The government is being urged to restore the rights of disabled people in advance of the House of Commons debate on the six-month review of the Coronavirus Act which will take place on 30 September 2020.
A group of over 60 organisations including Disability Rights UK, Inclusion London, Liberty and Mind and individuals have signed an open statement asking the government to withdraw the sections of the Act relating to disabled people and to restore their rights.
The Coronavirus Act contains provisions allowing local authorities to reduce vital social care duties, weakens support and education for disabled children and young people, and enables the removal of basic legal safeguards that could severely impact the rights of people coming into contact with the mental health system.
You can find more information about the impact of the easements in education and social care in the briefings below:
The pandemic has had a disproportionate impact on disabled people. Office of National Statistics (ONS) figures show that disabled people have made up two thirds of all Coronavirus deaths and people with health conditions have been the hardest-hit. Research by Mencap revealed care packages have been halved for most people with learning difficulties and Care Quality Commission (CQC) figures show deaths of people with learning difficulties receiving care rose by 134%. Likewise the number of deaths for people detained under the Mental Health Act has more than doubled mainly because of Covid-19 related deaths.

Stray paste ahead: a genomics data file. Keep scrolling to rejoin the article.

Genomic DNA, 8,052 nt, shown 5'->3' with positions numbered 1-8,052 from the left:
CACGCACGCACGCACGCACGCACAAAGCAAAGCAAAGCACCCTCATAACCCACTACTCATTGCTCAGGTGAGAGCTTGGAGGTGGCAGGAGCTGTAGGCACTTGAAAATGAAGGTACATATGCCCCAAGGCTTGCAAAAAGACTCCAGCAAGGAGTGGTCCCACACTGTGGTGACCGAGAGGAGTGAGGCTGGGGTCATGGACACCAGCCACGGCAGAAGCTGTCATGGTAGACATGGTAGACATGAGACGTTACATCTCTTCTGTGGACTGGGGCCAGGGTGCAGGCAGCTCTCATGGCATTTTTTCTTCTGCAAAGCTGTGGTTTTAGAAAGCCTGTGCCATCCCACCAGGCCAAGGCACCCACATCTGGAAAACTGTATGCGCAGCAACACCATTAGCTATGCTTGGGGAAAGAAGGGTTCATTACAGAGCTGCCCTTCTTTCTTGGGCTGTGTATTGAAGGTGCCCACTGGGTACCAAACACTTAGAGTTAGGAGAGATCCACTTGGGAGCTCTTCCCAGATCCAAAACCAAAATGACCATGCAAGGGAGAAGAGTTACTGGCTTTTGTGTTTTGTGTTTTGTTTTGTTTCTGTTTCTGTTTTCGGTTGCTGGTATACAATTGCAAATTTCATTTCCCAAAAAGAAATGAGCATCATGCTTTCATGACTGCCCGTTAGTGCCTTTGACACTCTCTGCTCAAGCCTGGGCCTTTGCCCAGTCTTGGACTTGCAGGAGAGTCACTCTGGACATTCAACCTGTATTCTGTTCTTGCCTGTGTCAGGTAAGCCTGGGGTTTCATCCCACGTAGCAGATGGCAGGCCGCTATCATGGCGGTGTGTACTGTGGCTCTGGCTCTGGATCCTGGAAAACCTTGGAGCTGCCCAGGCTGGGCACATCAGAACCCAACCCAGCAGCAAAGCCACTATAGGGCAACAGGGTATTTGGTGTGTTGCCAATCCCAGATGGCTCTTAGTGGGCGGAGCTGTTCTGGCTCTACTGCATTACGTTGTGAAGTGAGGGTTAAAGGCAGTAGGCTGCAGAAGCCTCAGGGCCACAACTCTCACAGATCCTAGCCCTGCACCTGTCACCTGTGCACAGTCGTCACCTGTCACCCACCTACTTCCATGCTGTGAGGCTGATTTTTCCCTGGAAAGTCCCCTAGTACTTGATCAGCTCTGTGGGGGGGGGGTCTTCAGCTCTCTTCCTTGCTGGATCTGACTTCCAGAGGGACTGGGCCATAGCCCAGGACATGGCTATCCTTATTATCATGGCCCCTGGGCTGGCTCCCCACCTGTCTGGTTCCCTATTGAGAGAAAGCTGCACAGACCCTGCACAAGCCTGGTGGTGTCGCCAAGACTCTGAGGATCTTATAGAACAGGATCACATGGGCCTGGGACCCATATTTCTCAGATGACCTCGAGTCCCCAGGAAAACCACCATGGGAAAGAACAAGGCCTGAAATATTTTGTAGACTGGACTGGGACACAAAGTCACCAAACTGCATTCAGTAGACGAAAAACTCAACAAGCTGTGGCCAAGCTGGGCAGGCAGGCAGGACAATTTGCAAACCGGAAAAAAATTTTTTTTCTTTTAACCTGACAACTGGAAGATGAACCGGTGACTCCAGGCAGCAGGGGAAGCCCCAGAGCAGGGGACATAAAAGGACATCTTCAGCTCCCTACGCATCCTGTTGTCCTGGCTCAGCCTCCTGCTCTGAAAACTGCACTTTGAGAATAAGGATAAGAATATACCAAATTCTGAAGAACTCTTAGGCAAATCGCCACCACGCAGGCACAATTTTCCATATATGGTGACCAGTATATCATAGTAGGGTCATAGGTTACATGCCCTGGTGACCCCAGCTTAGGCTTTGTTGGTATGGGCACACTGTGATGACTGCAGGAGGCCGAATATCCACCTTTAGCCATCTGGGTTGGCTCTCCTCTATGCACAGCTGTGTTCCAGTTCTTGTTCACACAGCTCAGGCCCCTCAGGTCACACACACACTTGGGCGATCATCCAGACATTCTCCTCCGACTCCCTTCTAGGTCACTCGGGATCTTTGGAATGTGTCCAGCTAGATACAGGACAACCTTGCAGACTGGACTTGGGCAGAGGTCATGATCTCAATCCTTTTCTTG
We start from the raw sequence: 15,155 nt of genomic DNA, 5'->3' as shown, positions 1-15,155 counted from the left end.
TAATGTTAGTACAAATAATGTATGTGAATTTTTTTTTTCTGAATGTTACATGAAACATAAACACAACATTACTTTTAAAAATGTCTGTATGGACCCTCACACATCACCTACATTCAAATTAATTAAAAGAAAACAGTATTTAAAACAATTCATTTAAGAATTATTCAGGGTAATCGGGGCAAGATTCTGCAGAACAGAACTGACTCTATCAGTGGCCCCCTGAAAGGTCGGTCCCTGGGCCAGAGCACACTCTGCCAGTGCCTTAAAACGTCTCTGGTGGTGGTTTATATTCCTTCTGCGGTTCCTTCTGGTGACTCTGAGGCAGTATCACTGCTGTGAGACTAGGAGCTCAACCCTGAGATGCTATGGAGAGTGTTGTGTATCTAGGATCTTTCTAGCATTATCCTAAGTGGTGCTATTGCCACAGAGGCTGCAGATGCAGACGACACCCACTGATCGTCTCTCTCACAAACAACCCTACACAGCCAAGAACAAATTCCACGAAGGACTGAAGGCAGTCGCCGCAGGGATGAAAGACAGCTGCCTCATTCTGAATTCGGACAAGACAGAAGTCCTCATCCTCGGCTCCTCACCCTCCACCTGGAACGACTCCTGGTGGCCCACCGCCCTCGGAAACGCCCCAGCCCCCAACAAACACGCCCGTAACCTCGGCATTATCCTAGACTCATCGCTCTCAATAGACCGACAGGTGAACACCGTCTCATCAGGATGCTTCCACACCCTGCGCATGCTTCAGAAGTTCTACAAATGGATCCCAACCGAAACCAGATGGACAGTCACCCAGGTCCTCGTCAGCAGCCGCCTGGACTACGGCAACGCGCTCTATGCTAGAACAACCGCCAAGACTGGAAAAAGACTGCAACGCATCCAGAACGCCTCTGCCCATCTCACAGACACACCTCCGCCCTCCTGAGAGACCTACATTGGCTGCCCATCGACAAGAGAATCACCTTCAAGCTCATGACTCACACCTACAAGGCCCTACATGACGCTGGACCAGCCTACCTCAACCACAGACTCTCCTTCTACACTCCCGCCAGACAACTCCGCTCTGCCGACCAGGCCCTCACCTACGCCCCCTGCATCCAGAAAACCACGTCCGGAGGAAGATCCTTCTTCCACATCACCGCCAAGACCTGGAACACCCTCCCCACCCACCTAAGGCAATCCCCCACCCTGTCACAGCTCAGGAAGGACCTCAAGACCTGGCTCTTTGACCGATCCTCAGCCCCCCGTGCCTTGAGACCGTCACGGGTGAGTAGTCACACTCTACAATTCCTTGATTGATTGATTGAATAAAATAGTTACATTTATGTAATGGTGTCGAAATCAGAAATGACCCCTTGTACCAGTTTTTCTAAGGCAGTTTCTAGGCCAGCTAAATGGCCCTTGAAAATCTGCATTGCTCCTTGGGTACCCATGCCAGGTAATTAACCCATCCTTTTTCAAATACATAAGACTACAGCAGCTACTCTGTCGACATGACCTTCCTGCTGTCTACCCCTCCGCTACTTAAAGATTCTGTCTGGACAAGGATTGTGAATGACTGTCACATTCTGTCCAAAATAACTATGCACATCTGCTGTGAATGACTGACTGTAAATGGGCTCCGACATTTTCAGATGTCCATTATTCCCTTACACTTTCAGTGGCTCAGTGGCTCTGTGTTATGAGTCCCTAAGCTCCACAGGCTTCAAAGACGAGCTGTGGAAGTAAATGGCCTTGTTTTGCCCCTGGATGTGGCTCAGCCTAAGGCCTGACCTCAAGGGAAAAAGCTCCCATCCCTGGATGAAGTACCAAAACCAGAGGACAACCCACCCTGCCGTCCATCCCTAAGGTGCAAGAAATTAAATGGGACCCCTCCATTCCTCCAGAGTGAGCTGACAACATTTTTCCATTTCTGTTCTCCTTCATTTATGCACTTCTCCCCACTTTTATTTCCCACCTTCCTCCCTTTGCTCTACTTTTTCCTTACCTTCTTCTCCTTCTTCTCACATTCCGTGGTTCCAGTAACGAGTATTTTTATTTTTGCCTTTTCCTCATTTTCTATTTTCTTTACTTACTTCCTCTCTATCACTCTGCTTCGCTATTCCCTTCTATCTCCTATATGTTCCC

Inclusion London’s report Abandoned, Forgotten and Ignored paints a stark picture of disabled people’s experiences during the pandemic. Many Disabled people were left without essential social care support and struggled to access food and healthcare.
The Disabled Children’s Partnership found that 76% of families say ALL support has stopped since lockdown. Alliance for Inclusive Education (ALLFIE) survey found that 83% of parents were expected to home school their disabled children. The majority of disabled pupils and students have been left without any education because of the inaccessibility of remote education.
To write a letter to your MP see this template from The Action Network.
Click here to read a non-governmental organization (NGO) statement which was supported by Deaf and Disabled People’s Organisations (DDPOs) and now by charities and human rights organisations. A form is available on the website for other organisations and individuals to sign.